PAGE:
FLOWERY BRANCH — Jacquizz Rodgers probably is the quietest Falcon.
“He doesn’t say anything,” offensive tackle Tyson Clabo said.
On game days, he’s one of the best dressed, too. He’s, of course, at 5-foot-6, the shortest.
But based on the way he plays the game, Rodgers, the dynamo from Richmond, Texas, is probably the toughest player on the team.
The second-year player’s progression has been steady throughout the Falcons’ climb to 11-1, and his role has expanded in recent games.
“There are a lot of things I’m impressed with by him, but I think his effort is really good,” quarterback Matt Ryan said. “For a smaller guy, he’s strong, he’s physical, he’s shifty, he’s non-stop and he’s relentless.”
He played more than 50 percent of the offensive snaps in the past two games. He played 53 percent (31 of 58) of the offensive snaps against New Orleans and 52 percent (31 of 60) against Tampa Bay. Running back Michael Turner played 34 percent and 38 percent of the snaps.
Against Tampa Bay, Rodgers had 10 carries for 49 yards and a touchdown. He caught two passes for 30 yards. Against the Saints, he had eight carries for 43 yards and caught two passes for minus-4 yards.“I’m playing with more confidence,” Rodgers said. “When I go out on the field, I know what I’m doing. I can just hit the field running fast.”
The Falcons wanted Rodgers to come along in his development so that they could reduce Turner’s carries. Turner led the NFL in carries in 2008 (376) and 2010 (334) and had 301 carries last season.
The Falcons envisioned a diversified attack, which Rodgers shouldering more of the load in new offensive coordinator Dirk Koetter’s system.
Against the Saints, their plan worked to perfection. Turner barreled through the defense for gains of 35 and 5 yards. Then Rodgers came in and darted for 14 on consecutive plays. Turner was summoned to pound out the final 3 yards for a touchdown.
Even Turner, a former Pro Bowler who has churned out three of the best seasons in Falcons history, is fond of Rodgers.
“It was an adjustment in the beginning,” said Turner, who has the third, sixth and eighth best rushing single-seasons in team history. “But, I like to see him out there. He’s one of our weapons and he makes big plays for us. He gives us a little spark.”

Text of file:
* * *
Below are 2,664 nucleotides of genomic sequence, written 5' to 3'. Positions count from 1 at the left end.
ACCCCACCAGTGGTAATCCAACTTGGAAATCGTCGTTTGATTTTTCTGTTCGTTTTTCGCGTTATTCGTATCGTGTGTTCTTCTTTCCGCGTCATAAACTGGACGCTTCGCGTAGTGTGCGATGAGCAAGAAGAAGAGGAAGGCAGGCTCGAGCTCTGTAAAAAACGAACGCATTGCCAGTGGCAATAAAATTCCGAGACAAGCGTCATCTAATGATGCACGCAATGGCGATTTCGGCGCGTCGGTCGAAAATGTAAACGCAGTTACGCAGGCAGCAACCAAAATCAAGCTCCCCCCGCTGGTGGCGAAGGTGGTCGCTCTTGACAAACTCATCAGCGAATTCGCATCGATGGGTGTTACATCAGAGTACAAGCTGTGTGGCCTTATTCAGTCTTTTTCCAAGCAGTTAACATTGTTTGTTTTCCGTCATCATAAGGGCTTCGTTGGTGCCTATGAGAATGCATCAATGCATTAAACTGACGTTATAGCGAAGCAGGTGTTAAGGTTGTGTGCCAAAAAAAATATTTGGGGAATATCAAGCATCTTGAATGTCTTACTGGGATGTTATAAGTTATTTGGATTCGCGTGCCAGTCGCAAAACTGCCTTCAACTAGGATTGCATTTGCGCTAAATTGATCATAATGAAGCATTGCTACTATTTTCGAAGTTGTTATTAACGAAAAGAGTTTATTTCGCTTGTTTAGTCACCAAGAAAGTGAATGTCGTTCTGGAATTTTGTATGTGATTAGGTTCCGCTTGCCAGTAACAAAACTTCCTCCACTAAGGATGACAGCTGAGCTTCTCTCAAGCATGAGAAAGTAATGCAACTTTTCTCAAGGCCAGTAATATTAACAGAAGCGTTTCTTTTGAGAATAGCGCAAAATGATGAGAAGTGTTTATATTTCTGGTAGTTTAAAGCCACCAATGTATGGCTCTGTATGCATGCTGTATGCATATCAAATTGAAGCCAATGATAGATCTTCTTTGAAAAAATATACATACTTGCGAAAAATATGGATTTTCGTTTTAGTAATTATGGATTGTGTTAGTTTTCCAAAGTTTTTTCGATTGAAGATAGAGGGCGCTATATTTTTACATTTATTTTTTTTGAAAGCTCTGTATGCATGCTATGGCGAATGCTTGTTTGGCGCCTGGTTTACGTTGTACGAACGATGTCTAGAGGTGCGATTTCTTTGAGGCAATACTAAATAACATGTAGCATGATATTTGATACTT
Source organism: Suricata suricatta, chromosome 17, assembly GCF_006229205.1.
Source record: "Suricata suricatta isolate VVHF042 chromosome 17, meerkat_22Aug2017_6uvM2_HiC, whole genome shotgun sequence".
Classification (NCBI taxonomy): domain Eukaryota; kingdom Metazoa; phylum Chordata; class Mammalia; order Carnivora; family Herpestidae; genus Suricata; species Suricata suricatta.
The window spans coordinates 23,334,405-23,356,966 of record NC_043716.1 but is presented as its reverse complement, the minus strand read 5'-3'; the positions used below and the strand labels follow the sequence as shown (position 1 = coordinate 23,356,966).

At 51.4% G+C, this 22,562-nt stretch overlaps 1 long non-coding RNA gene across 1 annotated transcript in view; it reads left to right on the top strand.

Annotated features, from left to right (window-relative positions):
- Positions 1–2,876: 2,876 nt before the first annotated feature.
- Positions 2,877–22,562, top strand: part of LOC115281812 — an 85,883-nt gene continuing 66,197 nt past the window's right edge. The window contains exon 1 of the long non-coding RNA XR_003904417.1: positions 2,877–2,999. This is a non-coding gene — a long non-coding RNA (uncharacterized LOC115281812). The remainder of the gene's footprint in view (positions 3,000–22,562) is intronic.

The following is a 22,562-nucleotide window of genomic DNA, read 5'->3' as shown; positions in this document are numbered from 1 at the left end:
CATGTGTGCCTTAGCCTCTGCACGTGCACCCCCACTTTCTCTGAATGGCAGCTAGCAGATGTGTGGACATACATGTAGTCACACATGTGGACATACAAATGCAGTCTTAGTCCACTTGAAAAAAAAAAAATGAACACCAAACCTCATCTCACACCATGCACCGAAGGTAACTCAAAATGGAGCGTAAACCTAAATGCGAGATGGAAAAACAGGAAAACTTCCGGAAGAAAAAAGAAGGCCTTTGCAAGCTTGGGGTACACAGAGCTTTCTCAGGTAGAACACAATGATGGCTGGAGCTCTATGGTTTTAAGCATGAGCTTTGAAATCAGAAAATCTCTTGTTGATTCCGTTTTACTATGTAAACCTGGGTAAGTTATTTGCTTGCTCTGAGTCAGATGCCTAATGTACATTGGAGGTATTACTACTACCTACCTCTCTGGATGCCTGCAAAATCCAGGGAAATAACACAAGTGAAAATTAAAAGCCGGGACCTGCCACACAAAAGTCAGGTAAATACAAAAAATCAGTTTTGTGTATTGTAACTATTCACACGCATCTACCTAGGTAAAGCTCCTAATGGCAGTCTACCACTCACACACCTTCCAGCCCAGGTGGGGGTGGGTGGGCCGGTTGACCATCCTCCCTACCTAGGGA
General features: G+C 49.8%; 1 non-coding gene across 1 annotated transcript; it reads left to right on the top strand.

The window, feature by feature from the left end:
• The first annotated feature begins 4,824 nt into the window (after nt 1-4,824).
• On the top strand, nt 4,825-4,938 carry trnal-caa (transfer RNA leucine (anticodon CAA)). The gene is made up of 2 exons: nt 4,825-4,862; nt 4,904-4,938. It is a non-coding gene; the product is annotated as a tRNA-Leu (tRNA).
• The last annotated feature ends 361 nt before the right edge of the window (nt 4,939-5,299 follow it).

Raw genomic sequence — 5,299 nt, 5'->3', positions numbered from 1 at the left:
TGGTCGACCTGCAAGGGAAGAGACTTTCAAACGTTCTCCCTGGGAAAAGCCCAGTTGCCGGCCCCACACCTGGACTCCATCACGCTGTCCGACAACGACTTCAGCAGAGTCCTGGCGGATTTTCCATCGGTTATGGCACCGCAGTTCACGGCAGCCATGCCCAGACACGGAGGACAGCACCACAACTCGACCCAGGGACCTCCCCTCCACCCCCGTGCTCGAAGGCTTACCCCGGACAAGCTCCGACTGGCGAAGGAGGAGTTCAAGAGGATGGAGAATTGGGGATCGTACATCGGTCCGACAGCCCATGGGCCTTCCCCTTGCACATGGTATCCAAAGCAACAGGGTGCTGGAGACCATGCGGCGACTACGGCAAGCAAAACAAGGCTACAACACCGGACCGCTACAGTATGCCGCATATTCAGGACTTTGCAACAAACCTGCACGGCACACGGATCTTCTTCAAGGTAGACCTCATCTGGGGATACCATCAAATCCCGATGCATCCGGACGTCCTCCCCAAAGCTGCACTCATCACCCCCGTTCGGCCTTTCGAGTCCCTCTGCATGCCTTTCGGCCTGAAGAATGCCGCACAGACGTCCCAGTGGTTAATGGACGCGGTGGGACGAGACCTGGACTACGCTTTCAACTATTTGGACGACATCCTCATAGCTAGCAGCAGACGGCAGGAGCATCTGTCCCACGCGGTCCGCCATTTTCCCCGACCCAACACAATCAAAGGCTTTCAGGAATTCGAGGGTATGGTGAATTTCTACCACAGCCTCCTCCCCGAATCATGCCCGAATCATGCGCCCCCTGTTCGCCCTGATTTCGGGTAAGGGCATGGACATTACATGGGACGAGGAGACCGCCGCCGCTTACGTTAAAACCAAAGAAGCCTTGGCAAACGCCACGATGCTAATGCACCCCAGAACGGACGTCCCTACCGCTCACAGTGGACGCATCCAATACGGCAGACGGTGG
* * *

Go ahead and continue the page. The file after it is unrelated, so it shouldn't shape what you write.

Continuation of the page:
In addition to his play from scrimmage, Rodgers also is the kickoff returner. He has averaged 27.6 yards on kickoff returns and has a long of 77 yards. Ryan likes to get Rodgers the ball in the passing attack. He has 37 catches for 284 yards and a touchdown.
“He does it in the pass game when he catches the ball,” Ryan said. “He does it when he runs the football. He does it when he pass protects. There is no letdown.”
Rodgers was slowed last season by the lockout. He was playing catch-up all season after being selected in the fifth round of the draft. But on the road against the Panthers, he served notice that he could make plays on the pro level.
He slipped out of the backfield on a pass route and scored on a 31-yard touchdown reception to help the Falcons rally from a 23-7 deficit.
“That was a great catch,” Ryan said. “It was a great play, and it was one of the bigger plays he made for us last season.”
Rodgers remembers the play fondly.
“It was a play where we basically called it on the sidelines,” he said. “We saw that the linebacker was cheating over, and we thought we could just run a wheel (route) out of the backfield, and it was successful.”
The players get to see Rodgers in practice every day, working his way through jumping to the pro level and deciphering an NFL playbook.
“I think everybody was confident in him when he first got here,” Ryan said. “I think everybody knew he was going to be a good player.”
Rodgers has won support in the locker room.
“At this point, that’s what we’ve come to expect from him,” left guard Justin Blalock said. “Every day, we see him do those sorts of things. We know that he’s a special back.”
Clabo has also been impressed.
“Just his ability to stop and start,” Clabo said. “It’s just amazing how quick he is from stop to go and then from go to stop. He’s built low to the ground, so he has a low center of gravity and is shifty. It’s really helped us in several games this year.”
Rodgers has even caused wide receiver Roddy White to invent a new word.
“He’s almost ‘un-tackleable,’ if that’s a word,” White said. “He never gets tackled in the open field or if it’s a one-on-one situation, that’s the unique thing about him. He has the ability to make people miss, get up the field and make plays for us.”
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